If you live in a city, you probably use taxis regularly. After all, what could be more convenient than flagging a ride home at the end of a late night or during a sudden downpour?
In most major U.S. cities, taxi drivers are required by law to accept credit cards. But is it a good idea to use plastic in a cab? Take a look at the details below for more information.
Why cabbies hate plastic
Ask any frequent taxi rider if they’ve ever had a problem using their credit card in a cab and they’ll likely recount a long list of experiences. This is because most cabbies hate plastic. Some will do whatever they can to get customers to use cash.
The main reason taxi drivers are so anti-plastic is the expense associated with accepting cards. These costs come in two forms:
- The initial installation of payment terminals
- The fees they’re forced to pay each time a customer swipes her card
Installing card readers can’t be avoided – again, in most cities cabbies are obligated to take credit cards. If they’re caught without the necessary equipment, they could face steep fines.
But fees are another story. The fewer customers that use credit, the less drivers will have to shell out in swipe fees. This is what leads some cabbies to use sketchy tactics to persuade customers to use cash. Common examples are claiming the credit card terminal is broken or simply refusing to take passengers who don’t have cash – both of which are illegal in most cities.
Card transactions are usually secure – but be aware of certain risks
Despite drivers’ dislike of credit cards, most are forced to accept them – but is your payment information safe in a cab?
In general, there’s no reason using a credit card in a cab should be less secure than other types of transactions. Although the type of card reader cabbies are required to use varies by city, most are just mobile versions of the terminals that brick-and-mortar retailers use. Also, in an effort to cut costs, many cabbies have started using Square, which fully encrypts your card information.
Even so, there are a few considerations unique to cabs that might make transactions slightly riskier. For one thing, many payment terminals are located in the backseat. This means the driver has relatively little ability to see what’s going on back there, so it’s fairly easy for an unscrupulous customer to install a credit card skimmer on the machine. Again, this is a risk you could face at any retailer, but in a cab it’s somewhat easier to get away with.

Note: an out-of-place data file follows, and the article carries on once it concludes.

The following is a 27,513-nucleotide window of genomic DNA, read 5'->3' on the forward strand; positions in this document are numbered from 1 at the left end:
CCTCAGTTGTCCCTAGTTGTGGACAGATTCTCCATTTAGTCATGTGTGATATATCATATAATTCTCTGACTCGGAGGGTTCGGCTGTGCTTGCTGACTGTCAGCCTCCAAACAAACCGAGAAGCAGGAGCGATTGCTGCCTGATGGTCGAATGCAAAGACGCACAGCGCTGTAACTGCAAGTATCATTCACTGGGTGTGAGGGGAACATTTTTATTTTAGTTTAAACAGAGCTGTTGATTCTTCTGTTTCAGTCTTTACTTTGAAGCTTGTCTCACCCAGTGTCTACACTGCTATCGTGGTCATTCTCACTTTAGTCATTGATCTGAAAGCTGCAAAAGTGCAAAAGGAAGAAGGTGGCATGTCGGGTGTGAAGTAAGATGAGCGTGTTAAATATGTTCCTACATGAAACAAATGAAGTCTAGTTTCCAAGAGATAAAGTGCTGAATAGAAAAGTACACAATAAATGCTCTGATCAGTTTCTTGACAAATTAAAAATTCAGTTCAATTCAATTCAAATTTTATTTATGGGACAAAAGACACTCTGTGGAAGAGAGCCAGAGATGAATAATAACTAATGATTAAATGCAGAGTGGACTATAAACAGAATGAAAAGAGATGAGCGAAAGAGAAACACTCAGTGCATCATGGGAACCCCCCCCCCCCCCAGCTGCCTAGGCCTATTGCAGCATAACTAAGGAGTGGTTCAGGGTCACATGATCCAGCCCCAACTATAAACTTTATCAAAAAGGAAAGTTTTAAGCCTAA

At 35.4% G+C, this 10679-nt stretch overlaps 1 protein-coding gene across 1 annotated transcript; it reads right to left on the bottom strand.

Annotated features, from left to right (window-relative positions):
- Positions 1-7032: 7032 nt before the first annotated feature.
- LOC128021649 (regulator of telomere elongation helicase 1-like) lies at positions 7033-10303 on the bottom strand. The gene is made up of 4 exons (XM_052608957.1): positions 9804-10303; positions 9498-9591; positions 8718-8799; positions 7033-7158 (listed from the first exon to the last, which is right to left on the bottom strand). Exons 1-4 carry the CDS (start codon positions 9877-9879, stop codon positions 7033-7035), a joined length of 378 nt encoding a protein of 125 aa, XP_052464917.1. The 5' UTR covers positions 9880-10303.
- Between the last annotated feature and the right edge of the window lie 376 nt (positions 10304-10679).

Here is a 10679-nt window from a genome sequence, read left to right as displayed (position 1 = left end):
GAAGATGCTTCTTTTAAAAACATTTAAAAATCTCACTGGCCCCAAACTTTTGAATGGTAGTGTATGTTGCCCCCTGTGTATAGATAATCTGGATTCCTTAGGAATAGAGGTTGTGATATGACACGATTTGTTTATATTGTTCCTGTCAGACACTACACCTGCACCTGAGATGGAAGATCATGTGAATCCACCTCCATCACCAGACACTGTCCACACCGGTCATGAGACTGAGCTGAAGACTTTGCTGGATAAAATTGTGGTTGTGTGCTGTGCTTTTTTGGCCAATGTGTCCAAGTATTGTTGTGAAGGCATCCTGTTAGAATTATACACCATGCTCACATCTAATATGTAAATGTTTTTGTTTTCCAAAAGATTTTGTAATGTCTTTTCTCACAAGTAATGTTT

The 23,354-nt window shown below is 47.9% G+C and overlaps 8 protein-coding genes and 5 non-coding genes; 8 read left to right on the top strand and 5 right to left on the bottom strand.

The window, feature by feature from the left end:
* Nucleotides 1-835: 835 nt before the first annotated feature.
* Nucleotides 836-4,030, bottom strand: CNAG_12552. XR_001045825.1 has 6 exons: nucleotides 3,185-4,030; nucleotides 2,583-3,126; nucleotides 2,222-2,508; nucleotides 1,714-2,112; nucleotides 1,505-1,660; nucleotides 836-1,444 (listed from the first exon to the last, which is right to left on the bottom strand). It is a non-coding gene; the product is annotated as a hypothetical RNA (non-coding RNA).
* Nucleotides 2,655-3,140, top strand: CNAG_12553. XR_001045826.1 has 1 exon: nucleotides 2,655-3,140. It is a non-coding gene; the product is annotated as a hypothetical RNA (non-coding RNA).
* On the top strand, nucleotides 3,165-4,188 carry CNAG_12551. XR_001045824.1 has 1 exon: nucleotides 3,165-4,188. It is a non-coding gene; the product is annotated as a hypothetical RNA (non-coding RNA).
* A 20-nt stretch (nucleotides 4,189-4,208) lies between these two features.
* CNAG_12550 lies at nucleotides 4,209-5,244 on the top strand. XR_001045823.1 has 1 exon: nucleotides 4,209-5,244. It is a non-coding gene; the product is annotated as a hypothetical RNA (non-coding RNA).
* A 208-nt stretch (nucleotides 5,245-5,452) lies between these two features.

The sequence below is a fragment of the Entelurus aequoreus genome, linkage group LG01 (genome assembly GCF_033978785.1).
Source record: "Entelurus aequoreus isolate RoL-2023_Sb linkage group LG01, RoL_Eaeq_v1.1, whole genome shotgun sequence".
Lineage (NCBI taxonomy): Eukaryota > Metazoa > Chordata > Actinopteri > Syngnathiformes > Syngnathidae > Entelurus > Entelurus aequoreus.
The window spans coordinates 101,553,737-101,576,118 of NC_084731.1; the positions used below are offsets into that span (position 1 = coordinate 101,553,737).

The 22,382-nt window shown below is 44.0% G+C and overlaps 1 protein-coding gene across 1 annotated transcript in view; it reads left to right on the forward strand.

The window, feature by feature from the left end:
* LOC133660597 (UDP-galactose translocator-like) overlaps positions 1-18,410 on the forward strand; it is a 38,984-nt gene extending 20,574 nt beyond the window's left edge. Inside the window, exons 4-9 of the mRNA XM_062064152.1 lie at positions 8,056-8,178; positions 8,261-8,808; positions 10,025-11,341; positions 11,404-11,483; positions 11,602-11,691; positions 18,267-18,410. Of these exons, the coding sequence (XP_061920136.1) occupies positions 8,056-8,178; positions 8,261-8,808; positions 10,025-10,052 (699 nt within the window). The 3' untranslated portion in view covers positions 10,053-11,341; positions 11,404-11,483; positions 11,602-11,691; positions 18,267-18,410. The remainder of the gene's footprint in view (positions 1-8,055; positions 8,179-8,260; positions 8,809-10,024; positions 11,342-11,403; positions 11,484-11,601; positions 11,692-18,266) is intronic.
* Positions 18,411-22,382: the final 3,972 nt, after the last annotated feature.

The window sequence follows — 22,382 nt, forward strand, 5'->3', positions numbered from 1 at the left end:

And although most cab drivers are honest and hardworking, there have been accounts of drivers intentionally overcharging passengers. This is a fairly easy offense to get away with because most passengers are unfamiliar with taxi fare structures, especially if they’re away from home.
Tips for swiping safe in taxis
Using a credit card in a cab is common practice for many people, and it’s usually perfectly safe. Just be sure to follow the Nerds’ tips for safe swiping in taxis:
- Pay careful attention to the meter. If your fare suddenly jumps when the driver is about to swipe your card, ask why. In most cases, it’s illegal to be charged extra for using a credit card, so be sure to speak up.
- Look at the credit card terminal carefully before you use your card. If anything seems suspicious, use cash instead.
- Keep your receipt and check it against your credit card statement. If the charges don’t match, contact your credit card company immediately.
- Read the sticker on the inside window of the cab to be sure you fully understand how your fare is calculated. If the fare chart isn’t posted in the cab, ask the driver for a copy.
- If you have any concerns about the driver, write down the taxi’s medallion number. This way, it will be easier to report the cabbie if a questionable charge shows up on your statement.
The bottom line: Although most cabbies hate plastic, there’s probably no harm in using your credit card in a taxi. Keep our tips in mind for safe swiping on your next cab ride!
Taxi cab image via Shutterstock